Positive feedback control of the op-amp is achieved by applying a small part of the output voltage signal at Vout back to the non-inverting ( + ) input terminal via the feedback resistor, RF.
If the input voltage Vin is positive, the op-amp amplifies this positive signal and the output becomes more positive. Some of this output voltage is returned back to the input by the feedback network.
Thus the input voltage becomes more positive, causing an even larger output voltage and so on. Eventually the output becomes saturated at its positive supply rail.
Likewise, if the input voltage Vin is negative, the reverse happens and the op-amp saturates at its negative supply rail. Then we can see that positive feedback does not allow the circuit to function as an amplifier as the output voltage quickly saturates to one supply rail or the other, because with positive feedback loops “more leads to more” and “less leads to less”.
Then if the loop gain is positive for any system the transfer function will be: Av = G / (1 – GH). Note that if GH = 1 the system gain Av = infinity and the circuit will start to self-oscillate, after which no input signal is needed to maintain oscillations, which is useful if you want to make an oscillator.
Although often considered undesirable, this behaviour is used in electronics to obtain a very fast switching response to a condition or signal. One example of the use of positive feedback is hysteresis in which a logic device or system maintains a given state until some input crosses a preset threshold. This type of behaviour is called “bi-stability” and is often associated with logic gates and digital switching devices such as multivibrators.
We have seen that positive or regenerative feedback increases the gain and the possibility of instability in a system which may lead to self-oscillation and as such, positive feedback is widely used in oscillatory circuits such as Oscillators and Timing circuits.
Negative Feedback Systems
In a “negative feedback control system”, the set point and output values are subtracted from each other as the feedback is “out-of-phase” with the original input. The effect of negative (or degenerative) feedback is to “reduce” the gain. For example, if someone criticises you or gives you negative feedback about something, you feel unhappy about yourself and therefore lack energy, you feel less positive.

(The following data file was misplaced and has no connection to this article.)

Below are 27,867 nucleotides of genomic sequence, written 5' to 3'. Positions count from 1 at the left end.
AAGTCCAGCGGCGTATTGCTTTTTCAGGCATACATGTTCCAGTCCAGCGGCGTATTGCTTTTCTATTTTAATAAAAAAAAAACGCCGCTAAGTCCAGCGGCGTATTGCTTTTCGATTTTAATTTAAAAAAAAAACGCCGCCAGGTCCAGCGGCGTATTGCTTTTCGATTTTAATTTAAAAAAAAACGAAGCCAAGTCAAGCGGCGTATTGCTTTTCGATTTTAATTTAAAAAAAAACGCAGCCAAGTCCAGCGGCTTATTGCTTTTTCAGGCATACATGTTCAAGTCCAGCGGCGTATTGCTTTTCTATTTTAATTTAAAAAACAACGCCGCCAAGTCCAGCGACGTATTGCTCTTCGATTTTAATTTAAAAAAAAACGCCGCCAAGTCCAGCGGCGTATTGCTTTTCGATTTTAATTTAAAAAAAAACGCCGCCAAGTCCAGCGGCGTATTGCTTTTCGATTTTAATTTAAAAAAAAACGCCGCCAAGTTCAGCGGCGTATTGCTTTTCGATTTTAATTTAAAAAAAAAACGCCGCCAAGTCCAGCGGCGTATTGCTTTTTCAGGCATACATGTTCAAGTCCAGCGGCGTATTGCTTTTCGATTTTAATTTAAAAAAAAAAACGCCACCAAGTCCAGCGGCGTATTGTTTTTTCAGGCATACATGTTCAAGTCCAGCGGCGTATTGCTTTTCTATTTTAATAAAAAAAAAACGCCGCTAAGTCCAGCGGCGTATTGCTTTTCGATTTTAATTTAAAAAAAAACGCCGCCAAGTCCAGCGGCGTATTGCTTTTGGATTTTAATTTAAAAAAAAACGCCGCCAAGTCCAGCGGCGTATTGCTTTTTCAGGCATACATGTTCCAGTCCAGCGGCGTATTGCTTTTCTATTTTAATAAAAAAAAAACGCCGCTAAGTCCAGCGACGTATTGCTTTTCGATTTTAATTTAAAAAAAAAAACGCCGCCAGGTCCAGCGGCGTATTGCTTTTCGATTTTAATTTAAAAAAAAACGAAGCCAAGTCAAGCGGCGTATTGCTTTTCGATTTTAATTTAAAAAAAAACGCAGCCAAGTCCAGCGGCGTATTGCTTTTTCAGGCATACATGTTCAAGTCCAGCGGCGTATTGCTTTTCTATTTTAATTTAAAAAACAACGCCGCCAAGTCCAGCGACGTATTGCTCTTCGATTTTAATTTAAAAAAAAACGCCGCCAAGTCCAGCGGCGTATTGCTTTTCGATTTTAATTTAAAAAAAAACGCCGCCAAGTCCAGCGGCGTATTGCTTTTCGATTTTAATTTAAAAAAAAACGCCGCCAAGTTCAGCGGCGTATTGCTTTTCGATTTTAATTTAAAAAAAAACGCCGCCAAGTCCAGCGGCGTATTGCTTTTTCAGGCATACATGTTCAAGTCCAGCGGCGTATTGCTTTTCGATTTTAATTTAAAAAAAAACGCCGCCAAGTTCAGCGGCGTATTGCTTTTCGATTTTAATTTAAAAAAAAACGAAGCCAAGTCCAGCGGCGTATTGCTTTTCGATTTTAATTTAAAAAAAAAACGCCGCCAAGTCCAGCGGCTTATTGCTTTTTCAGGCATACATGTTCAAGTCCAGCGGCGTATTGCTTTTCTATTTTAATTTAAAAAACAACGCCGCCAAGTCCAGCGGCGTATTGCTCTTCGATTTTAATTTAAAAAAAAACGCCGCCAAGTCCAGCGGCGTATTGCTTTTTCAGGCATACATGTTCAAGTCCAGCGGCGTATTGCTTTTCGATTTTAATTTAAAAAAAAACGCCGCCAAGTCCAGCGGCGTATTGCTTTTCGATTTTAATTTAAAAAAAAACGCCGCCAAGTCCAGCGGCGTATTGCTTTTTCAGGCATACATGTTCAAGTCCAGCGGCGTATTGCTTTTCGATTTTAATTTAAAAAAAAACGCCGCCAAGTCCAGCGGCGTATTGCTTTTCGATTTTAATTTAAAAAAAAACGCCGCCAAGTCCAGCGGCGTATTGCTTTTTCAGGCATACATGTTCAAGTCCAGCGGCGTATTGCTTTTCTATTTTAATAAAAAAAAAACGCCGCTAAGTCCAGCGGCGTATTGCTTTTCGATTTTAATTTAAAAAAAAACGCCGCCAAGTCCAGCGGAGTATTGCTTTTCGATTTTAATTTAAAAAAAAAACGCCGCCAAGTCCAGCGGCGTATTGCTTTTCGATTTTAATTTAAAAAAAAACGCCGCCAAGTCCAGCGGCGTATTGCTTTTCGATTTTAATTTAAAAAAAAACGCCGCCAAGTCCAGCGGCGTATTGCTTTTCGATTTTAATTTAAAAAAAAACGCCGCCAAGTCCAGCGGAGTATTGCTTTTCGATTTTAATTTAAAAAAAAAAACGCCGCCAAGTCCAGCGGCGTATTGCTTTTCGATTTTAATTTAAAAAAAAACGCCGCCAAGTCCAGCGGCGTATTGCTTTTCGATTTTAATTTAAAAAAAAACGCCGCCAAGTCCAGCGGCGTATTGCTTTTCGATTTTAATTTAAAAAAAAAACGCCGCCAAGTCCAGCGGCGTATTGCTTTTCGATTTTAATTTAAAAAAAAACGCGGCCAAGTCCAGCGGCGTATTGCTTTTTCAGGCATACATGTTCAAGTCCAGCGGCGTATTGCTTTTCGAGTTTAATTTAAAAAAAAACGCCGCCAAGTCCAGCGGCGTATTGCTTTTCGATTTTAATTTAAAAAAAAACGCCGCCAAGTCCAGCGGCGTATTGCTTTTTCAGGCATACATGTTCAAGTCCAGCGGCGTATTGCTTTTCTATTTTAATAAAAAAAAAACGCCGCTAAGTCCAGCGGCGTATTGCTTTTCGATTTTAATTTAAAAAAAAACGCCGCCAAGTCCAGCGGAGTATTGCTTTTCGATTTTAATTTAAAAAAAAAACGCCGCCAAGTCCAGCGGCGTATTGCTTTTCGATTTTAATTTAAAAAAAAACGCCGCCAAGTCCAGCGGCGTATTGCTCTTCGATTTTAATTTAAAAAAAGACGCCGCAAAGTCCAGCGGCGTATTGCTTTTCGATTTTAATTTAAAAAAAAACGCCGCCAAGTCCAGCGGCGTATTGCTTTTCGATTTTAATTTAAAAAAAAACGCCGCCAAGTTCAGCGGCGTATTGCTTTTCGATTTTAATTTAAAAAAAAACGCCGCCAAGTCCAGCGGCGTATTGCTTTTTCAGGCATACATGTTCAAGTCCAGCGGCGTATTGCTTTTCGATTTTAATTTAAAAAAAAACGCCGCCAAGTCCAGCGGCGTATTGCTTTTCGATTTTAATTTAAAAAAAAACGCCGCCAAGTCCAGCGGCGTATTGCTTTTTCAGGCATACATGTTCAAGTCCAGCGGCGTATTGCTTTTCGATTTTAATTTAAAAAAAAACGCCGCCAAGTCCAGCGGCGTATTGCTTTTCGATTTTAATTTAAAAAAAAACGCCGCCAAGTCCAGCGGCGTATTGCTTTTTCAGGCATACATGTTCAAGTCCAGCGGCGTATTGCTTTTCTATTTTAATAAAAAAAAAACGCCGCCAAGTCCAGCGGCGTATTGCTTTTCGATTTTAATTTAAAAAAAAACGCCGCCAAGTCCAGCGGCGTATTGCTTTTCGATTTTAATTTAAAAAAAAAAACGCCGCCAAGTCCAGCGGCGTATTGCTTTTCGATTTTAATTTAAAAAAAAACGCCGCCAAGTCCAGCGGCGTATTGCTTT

Because negative feedback produces stable circuit responses, improves stability and increases the operating bandwidth of a given system, the majority of all control and feedback systems is degenerative reducing the effects of the gain.
An example of a negative feedback system is an electronic amplifier based on an operational amplifier as shown.
Negative Feedback System
Negative feedback control of the amplifier is achieved by applying a small part of the output voltage signal at Vout back to the inverting ( – ) input terminal via the feedback resistor, Rf.
If the input voltage Vin is positive, the op-amp amplifies this positive signal, but because its connected to the inverting input of the amplifier, and the output becomes more negative. Some of this output voltage is returned back to the input by the feedback network of Rf.
Thus the input voltage is reduced by the negative feedback signal, causing an even smaller output voltage and so on. Eventually the output will settle down and become stabilised at a value determined by the gain ratio of Rf ÷ Rin.